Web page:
Prof Mark Woolhouse
It is hard to believe that, as I write this, ZooLinK is almost four years old. During those four years, the topic of surveillance has risen even higher up the infectious diseases agenda. There are two main reasons for this. First, there is the recurring threat of emerging viral diseases, such as Ebola and Lassa fever in Africa, where early detection is a key element of a successful public health response. Second, there is a greatly increased global awareness of the public health threat posed by antimicrobial resistance (AMR), leading to the realisation that AMR surveillance is challenging and, often, is not being done particularly well. Despite this, diagnostics and surveillance are not priority topics for many funders; though thankfully some, such as our own BBSRC and others such as B&MGF, do ‘get it’. So projects such as ZooLinK have an opportunity (and perhaps a responsibility) to make the case for surveillance by demonstrating actual or potential public health benefits. I believe that we are doing that although, in these late stages of the project, it is important that we put our arguments out there in the form of conference talks and publications.
I frequently use the Busia lab as an example of what can be done when I am speaking on infectious disease surveillance at conferences and meetings. That small facility has a great deal going for it. First and foremost, it’s in a very appropriate location, a densely populated largely rural area where the infectious disease burden is high and local resources are inevitably overstretched. Second, it’s appropriately set up and equipped so that we can do what needs to be done even when working in less than ideal conditions, just as you would find in so many other locations in Africa and elsewhere. Third, we have a small but very skilled team, without whom nothing could be done at all but with whom so much is possible. Many thanks to Laura and everyone else in the Busia team for all their hard work.
I’m particularly excited by the fact that we can use the Busia lab to generate genome sequences. Stefan Rooke’s work with the Minion portable sequencing system has proved the principle. It wasn’t so long ago that genome sequencing was a multi-million dollar activity requiring considerable investment in equipment, infrastructure and technical support. Now we can do it in Busia!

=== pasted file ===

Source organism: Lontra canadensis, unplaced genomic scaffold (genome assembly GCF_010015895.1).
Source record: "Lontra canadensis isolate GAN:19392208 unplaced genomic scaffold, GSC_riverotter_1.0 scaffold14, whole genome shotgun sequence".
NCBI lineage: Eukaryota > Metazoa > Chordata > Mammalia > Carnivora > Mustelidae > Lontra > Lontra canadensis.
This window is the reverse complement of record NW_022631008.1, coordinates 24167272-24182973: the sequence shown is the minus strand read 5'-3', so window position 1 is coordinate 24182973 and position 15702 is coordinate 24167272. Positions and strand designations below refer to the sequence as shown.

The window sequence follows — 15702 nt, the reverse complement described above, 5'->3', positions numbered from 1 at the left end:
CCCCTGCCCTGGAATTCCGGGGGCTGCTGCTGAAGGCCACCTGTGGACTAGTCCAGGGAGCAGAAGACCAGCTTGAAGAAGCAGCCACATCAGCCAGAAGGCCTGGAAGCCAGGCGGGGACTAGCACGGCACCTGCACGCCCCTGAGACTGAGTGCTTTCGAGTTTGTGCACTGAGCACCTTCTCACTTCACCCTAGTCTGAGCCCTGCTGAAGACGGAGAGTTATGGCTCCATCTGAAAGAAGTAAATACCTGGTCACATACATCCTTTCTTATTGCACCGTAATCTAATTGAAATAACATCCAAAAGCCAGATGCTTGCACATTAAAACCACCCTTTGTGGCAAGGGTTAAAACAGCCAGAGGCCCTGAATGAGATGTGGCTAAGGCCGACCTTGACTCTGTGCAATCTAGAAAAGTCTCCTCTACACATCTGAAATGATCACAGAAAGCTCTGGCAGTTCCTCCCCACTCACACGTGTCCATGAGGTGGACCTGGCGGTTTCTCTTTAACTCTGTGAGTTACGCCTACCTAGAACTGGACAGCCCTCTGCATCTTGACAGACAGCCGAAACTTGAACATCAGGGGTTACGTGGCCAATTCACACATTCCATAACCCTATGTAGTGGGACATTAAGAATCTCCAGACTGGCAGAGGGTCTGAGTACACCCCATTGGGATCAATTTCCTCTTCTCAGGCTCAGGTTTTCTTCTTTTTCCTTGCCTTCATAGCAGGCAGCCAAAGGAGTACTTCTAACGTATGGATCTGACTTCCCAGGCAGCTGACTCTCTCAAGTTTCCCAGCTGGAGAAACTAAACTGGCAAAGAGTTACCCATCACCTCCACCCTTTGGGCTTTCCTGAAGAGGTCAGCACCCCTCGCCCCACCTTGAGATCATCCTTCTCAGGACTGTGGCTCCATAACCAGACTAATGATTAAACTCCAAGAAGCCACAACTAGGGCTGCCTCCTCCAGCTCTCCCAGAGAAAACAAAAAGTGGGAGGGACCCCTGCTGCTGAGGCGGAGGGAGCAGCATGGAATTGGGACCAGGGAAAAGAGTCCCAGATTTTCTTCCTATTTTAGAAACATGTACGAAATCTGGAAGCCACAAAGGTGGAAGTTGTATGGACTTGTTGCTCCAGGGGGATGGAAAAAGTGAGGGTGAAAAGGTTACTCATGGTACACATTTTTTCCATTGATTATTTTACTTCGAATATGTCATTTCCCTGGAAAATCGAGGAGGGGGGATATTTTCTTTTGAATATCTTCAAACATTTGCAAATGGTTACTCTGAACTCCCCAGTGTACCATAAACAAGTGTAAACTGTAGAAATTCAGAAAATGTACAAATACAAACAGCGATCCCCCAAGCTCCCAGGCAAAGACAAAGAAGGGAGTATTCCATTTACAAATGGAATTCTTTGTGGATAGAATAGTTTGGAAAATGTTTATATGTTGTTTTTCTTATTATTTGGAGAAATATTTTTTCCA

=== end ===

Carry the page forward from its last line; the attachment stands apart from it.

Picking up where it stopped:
Stefan is working on bacteria, especially plasmids carrying antimicrobial resistance genes, but the technology will work for any kind of genome we might be interested in. That said, turning proof of principle into routine practice is not going to be easy. There are many challenges in making genome sequencing directly relevant to patients and local communities in a setting like Busia – cost and ease of use come to mind immediately. But we have to start somewhere, and I believe that ZooLinK taking the first steps down a path that will one day make a real difference to infectious disease surveillance right across Africa.
Letter from the Co-Principal Investigator: Prof Mark Woolhouse
Kenya’s urban poor federation Muungano wa Wanavijiji is working with food vendors in informal settlements to reveal their challenges and explore how to promote food security. Muungano is a member of Slum Dwellers International (SDI), a network that aims to improve shelter, services, and government responsiveness to the urban poor. The ongoing project is complement-ing other Urban Zoo activities, as well as building upon Muungano’s past experience with grassroots data-collection and advo-cacy. Working alongside Muungano are community residents, pro-poor financial analysts at Akiba Mashinani Trust (Muungano’s financial wing), and researchers at University College London and UC Berkeley.
This action-research project is utilizing participatory methods to understand vendors in Nairobi’s informal settlements of Korogocho and Viwandani. Vendors sell a variety of items in these settlements such as fresh produce; meat, fish, and eggs; cooked and uncooked foods; beverages; and snacks. A mobile phone application is capturing vendors’ demographic and business profile, while base-maps and balloon-mapping (low-cost aerial photography with balloons and a simple camera) are generating detailed spatial data on their locations. Finally, focus group discussions (FGDs) are delving into traders’ constraints, coping strategies, and priorities for change.
These vendors are poorly organised and frequently overlooked or stigmatised by policy-makers, yet vending is a vital source of affordable, accessible foods and a key income-generating activity. Customers may appreciate the convenience and their personal relations with traders; food vending is also a widespread livelihood strategy, particularly for female traders seek-ing to combine work with childcare. As a female vendor explained in a Viwandani FGD, “I’ll be doing my work and also doing the house chores and also look after my kids…But if you are outside [the settlement], sometimes you have to look for someone to take care of your kids and sometimes you don’t have that money.”
However, vendors often face multiple challenges in their settlements like overflowing drains, minimal water and sanitation, uncollected rubbish, and elevated insecurity. In turn, widespread hazards and poor infrastructure or services can threaten food security by jeopardising vendors’ livelihoods and customers’ access to food. But the project’s maps and FGDs are uncovering these concerns and, moreover, a Food Vendors’ Association (FVA) has been established to increase their collective strength, amplify their voices, and advocate for much-needed interventions in the future.
This action-research project is utilizing participatory methods to understand vendors in Nairobi’s informal settlements of Korogocho and Viwandani, with support from APHRC and ILRI team members from the Urban Zoonoses project.
This article has been written by the Muungano team